Originally published on Advocate.com February 11 2004 1:00 AM ET
State senator Ruben Diaz Sr., in a state budget hearing Monday, accused New York City of racial discrimination, reviving the controversy over the city's gay high school. The Democrat from the south Bronx criticized the $3.2 million Harvey Milk High School, which opened in September as a haven to gays, saying minority students face violence in crumbling schools across town. "What they are doing is gross discrimination, gross disrespect toward our children, toward our community, and a misuse of funds," Diaz said at the first state legislative hearing on education since the school opened. "It's a good school, with the top technology in the world, good teachers, air conditioning, nice school," Diaz said. "In my district, there's no ventilation in the gym.... Are they going to leave No Child Left Behind or just certain groups?"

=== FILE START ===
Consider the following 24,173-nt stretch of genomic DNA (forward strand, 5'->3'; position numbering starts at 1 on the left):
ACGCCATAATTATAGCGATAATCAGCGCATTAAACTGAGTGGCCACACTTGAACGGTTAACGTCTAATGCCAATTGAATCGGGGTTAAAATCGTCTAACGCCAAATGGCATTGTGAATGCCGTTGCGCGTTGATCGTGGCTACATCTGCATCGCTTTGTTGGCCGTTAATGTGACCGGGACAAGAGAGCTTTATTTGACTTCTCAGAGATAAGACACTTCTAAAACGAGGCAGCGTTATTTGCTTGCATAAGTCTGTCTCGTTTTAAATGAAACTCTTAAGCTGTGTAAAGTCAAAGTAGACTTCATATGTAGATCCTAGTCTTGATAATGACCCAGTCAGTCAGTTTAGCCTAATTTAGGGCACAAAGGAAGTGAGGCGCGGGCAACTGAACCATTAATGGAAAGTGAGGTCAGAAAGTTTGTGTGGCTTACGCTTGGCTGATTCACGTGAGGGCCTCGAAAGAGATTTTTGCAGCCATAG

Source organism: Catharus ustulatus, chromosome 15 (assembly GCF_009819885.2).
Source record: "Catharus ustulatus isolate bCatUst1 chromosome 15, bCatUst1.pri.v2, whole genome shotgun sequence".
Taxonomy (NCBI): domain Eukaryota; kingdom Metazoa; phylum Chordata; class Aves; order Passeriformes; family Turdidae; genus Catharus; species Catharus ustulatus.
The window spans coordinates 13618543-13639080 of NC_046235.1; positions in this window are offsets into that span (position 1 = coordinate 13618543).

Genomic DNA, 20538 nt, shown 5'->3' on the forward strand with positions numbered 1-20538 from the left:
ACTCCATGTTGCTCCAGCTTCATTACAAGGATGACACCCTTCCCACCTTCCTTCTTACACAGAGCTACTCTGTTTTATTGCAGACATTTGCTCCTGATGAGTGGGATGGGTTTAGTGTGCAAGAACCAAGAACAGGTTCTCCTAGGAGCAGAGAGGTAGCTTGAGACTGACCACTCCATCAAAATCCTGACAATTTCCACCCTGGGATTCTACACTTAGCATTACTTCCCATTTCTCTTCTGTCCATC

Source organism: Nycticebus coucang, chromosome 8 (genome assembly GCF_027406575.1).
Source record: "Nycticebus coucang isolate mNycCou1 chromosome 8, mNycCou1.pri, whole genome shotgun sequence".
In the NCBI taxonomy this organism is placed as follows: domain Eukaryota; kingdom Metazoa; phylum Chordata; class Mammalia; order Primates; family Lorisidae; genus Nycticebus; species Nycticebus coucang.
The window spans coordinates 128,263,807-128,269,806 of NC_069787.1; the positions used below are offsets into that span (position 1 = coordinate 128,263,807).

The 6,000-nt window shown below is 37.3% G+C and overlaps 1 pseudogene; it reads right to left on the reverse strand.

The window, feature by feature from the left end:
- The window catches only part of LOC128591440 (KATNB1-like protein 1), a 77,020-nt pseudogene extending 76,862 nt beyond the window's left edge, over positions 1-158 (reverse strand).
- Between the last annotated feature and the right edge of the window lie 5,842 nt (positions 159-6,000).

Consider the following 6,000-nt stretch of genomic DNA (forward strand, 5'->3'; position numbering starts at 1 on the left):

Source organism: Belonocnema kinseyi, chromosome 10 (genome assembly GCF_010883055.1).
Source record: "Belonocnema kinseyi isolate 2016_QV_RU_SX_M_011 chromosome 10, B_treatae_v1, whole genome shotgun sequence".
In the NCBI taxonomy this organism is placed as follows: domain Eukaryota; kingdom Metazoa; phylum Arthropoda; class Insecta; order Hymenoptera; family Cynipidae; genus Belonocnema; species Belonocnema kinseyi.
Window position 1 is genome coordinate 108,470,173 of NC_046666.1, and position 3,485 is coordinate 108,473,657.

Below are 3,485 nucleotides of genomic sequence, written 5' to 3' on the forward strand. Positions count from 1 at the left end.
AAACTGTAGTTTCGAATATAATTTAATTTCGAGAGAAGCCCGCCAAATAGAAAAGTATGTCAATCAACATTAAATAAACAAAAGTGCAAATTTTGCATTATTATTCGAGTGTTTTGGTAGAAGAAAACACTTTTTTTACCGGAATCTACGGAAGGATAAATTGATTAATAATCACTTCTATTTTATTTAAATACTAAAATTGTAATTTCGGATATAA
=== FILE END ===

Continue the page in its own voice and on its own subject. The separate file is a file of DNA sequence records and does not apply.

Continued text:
"What Senator Diaz fails to recognize is, that school was not segregated.... It was not open only to youngsters who were gay or lesbian," said assembly education chairman Steven Sanders after the hearing. "We have a lot of schools that address some specialized needs. To pretend that students who are gay and lesbian have not experienced particular hardships and particular cruelty in some areas of the city is really to not understand the real experience.... There was nothing wrong with what the chancellor did there."